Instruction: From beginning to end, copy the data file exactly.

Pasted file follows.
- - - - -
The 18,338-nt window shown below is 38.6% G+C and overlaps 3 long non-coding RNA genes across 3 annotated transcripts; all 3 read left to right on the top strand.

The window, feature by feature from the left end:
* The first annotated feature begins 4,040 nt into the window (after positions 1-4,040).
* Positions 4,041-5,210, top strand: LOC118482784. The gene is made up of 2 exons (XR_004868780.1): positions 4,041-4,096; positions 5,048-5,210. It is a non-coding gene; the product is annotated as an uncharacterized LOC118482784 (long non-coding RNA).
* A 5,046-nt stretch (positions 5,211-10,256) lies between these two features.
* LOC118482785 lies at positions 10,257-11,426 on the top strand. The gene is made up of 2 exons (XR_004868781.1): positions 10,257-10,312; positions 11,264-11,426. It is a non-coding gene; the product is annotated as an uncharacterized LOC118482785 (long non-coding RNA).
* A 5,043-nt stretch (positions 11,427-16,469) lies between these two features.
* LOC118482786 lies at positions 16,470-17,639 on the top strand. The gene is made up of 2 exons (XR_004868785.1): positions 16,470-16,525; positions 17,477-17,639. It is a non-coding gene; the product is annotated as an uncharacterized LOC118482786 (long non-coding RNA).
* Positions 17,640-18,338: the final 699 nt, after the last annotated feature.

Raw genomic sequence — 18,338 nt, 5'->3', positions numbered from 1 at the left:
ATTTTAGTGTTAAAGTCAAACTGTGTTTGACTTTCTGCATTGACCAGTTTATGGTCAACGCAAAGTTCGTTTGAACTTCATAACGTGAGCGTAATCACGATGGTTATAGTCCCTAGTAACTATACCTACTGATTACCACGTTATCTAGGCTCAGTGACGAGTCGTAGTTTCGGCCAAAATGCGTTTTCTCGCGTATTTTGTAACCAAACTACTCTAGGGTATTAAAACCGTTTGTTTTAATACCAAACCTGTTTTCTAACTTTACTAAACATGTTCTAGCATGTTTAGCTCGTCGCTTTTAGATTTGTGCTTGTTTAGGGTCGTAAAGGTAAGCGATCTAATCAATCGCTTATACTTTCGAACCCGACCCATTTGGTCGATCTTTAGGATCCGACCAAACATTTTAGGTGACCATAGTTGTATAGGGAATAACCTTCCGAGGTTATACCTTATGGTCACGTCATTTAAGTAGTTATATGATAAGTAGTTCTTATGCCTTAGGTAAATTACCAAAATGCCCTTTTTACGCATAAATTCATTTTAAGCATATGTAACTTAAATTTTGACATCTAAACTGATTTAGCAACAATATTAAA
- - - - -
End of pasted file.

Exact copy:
The 18,338-nt window shown below is 38.6% G+C and overlaps 3 long non-coding RNA genes across 3 annotated transcripts; all 3 read left to right on the top strand.

The window, feature by feature from the left end:
* The first annotated feature begins 4,040 nt into the window (after positions 1-4,040).
* Positions 4,041-5,210, top strand: LOC118482784. The gene is made up of 2 exons (XR_004868780.1): positions 4,041-4,096; positions 5,048-5,210. It is a non-coding gene; the product is annotated as an uncharacterized LOC118482784 (long non-coding RNA).
* A 5,046-nt stretch (positions 5,211-10,256) lies between these two features.
* LOC118482785 lies at positions 10,257-11,426 on the top strand. The gene is made up of 2 exons (XR_004868781.1): positions 10,257-10,312; positions 11,264-11,426. It is a non-coding gene; the product is annotated as an uncharacterized LOC118482785 (long non-coding RNA).
* A 5,043-nt stretch (positions 11,427-16,469) lies between these two features.
* LOC118482786 lies at positions 16,470-17,639 on the top strand. The gene is made up of 2 exons (XR_004868785.1): positions 16,470-16,525; positions 17,477-17,639. It is a non-coding gene; the product is annotated as an uncharacterized LOC118482786 (long non-coding RNA).
* Positions 17,640-18,338: the final 699 nt, after the last annotated feature.

Raw genomic sequence — 18,338 nt, 5'->3', positions numbered from 1 at the left:
ATTTTAGTGTTAAAGTCAAACTGTGTTTGACTTTCTGCATTGACCAGTTTATGGTCAACGCAAAGTTCGTTTGAACTTCATAACGTGAGCGTAATCACGATGGTTATAGTCCCTAGTAACTATACCTACTGATTACCACGTTATCTAGGCTCAGTGACGAGTCGTAGTTTCGGCCAAAATGCGTTTTCTCGCGTATTTTGTAACCAAACTACTCTAGGGTATTAAAACCGTTTGTTTTAATACCAAACCTGTTTTCTAACTTTACTAAACATGTTCTAGCATGTTTAGCTCGTCGCTTTTAGATTTGTGCTTGTTTAGGGTCGTAAAGGTAAGCGATCTAATCAATCGCTTATACTTTCGAACCCGACCCATTTGGTCGATCTTTAGGATCCGACCAAACATTTTAGGTGACCATAGTTGTATAGGGAATAACCTTCCGAGGTTATACCTTATGGTCACGTCATTTAAGTAGTTATATGATAAGTAGTTCTTATGCCTTAGGTAAATTACCAAAATGCCCTTTTTACGCATAAATTCATTTTAAGCATATGTAACTTAAATTTTGACATCTAAACTGATTTAGCAACAATATTAAA